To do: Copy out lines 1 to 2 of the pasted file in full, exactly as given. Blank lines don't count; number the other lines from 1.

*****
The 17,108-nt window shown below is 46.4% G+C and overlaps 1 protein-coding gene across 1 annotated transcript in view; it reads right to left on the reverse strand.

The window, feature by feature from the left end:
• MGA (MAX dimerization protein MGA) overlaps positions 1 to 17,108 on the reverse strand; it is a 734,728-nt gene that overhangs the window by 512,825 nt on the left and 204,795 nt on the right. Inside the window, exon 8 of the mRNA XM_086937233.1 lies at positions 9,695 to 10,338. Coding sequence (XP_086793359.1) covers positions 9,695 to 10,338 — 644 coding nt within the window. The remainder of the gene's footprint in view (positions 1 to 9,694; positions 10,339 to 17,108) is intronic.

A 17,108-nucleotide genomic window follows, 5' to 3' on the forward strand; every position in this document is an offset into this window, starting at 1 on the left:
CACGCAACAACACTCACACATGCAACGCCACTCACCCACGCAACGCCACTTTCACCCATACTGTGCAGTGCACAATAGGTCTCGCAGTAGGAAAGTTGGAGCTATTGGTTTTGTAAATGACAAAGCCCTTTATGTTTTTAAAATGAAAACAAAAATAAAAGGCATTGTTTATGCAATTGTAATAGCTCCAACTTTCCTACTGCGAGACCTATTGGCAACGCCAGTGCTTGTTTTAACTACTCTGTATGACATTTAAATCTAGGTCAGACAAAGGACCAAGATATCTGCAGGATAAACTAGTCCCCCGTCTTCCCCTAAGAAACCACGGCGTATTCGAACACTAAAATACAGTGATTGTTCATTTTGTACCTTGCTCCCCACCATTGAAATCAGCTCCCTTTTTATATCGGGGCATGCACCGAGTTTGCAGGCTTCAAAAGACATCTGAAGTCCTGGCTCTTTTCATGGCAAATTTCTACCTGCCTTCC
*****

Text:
The 17,108-nt window shown below is 46.4% G+C and overlaps 1 protein-coding gene across 1 annotated transcript in view; it reads right to left on the reverse strand.

The window, feature by feature from the left end: